The BCS has been cussed and discussed for years. This could have been expected by the national media, but I never really understood its derision by local media types. The obsession by most for a college football playoff system caused many to overlook the value of the BCS, particularly for the Big 12. Of course in our “grass is always greener” world, overlooking the obvious is to be expected. This time next year Big 12 fans may wish we had the BCS back. Given the current college football landscape that provides us with five power conferences it will necessitate that one power conference sit this one out. In other words, one power conference will miss out on the big payday.
This year the BCS allowed the Big 12 to realize one last big payday via the BCS. With two teams picking up BCS checks, Big 12 conference schools were able to divide almost $40 million dollars among its ten teams. While this may not sound like a big deal in the sugar daddy hotspots of Austin or Stillwater, the Iowa States and K-States of the Big 12 conference have come to rely on these yearly checks for their survival. In 2013, the BCS and its bowl alignment was particularly important as the Big 12 experienced a down year. The BCS saved the Big 12 conference in 2013, but with the impending final four playoff the Big 12 will no longer be able to bank on the gratitude of the BCS.
Next year conference teams will be forced to step it up or lose a ton of money. As if losing out on the big bowl money is not bad enough the conference also will be in jeopardy of falling into a 5th place rut on a permanent basis, a fact that would be deadly for the conference from an image standpoint. It has become increasingly difficult to recruit against the SEC propaganda machine, adding the ACC, Pac 12 and Big Ten to this list would be devastating.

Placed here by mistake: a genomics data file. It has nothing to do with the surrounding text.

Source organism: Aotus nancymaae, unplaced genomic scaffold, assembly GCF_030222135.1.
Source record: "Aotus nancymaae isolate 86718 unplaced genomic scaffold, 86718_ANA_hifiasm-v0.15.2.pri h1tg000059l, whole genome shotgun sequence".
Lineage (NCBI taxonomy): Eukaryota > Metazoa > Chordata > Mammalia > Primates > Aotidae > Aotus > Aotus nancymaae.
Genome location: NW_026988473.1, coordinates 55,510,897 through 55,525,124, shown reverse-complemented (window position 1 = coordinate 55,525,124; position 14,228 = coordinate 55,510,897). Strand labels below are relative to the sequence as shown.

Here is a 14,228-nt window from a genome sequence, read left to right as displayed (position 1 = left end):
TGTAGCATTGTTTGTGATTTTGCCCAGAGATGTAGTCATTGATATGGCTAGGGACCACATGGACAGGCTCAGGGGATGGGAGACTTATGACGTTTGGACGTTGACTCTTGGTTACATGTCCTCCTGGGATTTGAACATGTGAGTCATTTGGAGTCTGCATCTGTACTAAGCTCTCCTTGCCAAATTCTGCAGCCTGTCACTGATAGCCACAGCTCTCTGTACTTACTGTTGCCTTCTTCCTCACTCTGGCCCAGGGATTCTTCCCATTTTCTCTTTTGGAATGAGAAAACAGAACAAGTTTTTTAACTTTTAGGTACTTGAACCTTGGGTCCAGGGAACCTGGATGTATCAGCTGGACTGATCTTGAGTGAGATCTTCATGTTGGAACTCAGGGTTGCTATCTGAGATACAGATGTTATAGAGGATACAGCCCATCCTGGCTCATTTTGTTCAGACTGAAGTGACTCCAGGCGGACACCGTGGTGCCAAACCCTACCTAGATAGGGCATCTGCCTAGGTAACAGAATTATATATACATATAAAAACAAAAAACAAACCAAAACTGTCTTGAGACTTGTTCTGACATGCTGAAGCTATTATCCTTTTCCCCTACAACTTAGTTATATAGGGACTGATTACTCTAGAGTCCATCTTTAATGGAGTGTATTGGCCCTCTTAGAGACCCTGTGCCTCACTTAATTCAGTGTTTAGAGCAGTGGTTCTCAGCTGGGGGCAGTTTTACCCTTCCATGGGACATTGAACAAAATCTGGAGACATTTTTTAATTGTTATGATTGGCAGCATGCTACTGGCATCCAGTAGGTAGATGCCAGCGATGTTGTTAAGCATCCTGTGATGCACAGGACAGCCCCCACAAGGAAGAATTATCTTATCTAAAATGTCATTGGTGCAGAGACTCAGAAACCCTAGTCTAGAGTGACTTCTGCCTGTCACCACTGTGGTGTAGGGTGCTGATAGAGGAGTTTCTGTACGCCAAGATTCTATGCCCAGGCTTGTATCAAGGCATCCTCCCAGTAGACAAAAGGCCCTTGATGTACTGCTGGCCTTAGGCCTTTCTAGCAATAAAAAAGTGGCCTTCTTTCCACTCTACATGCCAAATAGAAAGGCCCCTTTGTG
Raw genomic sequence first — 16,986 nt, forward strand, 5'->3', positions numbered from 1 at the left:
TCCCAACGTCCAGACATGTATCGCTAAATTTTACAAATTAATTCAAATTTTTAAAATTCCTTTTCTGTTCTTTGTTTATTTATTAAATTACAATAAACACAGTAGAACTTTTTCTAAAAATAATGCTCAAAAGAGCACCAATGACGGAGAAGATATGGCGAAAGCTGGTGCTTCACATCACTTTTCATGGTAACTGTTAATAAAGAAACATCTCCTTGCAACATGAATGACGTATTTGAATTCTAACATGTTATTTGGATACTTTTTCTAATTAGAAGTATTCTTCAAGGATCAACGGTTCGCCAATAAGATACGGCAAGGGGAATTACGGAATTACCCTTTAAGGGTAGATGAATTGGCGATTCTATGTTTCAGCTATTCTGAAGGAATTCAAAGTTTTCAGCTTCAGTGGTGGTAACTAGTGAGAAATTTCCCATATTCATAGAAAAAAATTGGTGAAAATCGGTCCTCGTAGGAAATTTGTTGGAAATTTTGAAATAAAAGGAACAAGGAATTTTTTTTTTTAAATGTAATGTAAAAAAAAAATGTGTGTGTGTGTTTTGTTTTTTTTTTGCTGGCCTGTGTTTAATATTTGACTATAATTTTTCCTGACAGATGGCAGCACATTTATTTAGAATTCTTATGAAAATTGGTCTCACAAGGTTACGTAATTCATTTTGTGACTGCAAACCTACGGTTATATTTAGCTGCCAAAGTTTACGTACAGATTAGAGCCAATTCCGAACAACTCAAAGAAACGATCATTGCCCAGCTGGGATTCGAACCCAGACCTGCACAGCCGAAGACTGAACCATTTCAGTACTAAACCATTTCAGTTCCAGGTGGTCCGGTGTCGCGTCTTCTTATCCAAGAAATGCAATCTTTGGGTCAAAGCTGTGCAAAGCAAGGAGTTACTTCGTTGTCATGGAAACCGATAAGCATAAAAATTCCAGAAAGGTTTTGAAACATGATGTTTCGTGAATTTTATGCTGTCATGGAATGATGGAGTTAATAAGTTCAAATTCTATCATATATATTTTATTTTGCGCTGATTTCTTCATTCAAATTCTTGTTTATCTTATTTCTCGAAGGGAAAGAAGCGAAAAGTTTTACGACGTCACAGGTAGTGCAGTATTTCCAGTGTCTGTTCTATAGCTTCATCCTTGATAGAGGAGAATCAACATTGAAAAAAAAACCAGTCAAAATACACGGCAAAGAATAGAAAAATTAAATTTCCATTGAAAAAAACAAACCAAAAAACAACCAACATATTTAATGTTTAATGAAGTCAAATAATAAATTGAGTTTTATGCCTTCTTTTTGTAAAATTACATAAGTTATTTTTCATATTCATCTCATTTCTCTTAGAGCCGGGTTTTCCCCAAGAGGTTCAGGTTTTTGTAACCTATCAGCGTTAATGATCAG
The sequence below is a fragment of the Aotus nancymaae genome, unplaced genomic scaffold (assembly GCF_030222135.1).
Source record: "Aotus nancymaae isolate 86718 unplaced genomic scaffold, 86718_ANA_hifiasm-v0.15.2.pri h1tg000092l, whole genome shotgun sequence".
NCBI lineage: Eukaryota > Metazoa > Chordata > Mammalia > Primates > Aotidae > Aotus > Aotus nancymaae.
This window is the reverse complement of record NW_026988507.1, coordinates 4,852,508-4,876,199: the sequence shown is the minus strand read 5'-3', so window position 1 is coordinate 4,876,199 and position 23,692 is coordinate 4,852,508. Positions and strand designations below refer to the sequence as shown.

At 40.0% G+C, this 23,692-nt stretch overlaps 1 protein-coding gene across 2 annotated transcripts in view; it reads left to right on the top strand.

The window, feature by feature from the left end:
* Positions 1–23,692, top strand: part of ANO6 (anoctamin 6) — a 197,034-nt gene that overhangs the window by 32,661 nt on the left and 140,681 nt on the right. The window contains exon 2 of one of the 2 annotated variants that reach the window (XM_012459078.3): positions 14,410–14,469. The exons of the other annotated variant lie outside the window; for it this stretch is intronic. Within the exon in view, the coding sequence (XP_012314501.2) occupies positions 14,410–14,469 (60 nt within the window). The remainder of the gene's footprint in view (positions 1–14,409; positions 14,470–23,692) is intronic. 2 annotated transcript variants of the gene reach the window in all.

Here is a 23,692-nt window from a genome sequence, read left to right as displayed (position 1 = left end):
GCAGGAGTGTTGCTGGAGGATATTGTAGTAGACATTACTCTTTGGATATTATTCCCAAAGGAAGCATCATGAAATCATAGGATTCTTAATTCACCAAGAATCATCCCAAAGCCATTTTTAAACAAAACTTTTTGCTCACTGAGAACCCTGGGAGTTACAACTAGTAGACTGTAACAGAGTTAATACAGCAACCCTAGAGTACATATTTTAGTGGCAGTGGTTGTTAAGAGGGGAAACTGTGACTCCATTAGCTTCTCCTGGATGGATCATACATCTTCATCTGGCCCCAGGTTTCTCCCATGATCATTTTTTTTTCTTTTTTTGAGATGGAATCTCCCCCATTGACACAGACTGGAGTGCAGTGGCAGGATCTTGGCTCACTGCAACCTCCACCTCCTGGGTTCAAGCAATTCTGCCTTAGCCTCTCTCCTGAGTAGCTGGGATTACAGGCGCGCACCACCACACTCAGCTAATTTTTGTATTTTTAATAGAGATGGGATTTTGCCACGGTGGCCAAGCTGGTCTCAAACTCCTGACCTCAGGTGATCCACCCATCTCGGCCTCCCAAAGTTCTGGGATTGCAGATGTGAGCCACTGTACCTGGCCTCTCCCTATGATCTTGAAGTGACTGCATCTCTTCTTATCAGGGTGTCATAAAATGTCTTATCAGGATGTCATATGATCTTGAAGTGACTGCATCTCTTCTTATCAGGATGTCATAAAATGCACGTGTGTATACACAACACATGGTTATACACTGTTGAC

In light of the impending final four championship series that saw the Big 12 conference being the odd man out, conference officials moved to set up the so-called Champions Bowl. This bowl that will pit the champions of the SEC and the Big 12 against each other was a good move, but it cannot be seen as a permanent solution. It can be assumed that the SEC champion will represent the conference in the four team playoff; the Champions Bowl will likely pit the Big 12 champion against the SEC 2nd or 3rd best team. In other words, given this scenario, the Big 12 will be the only power conference whose champion will be on display in a tier two bowl game.
All is not lost however. The conference can overcome a one year hiatus from the championship series, but doing so cannot become a habit. Bob Stoops is well aware of this fact and he and his staff are working overtime to bring the Sooners back to national prominence. While it may take an undefeated 2014 season for the Sooners for the weakest of the five power conferences to make the big dance, stranger things have happened.
If not, the Big 12 and the Sooners may be wishing for the good old BCS days and a move to power conference.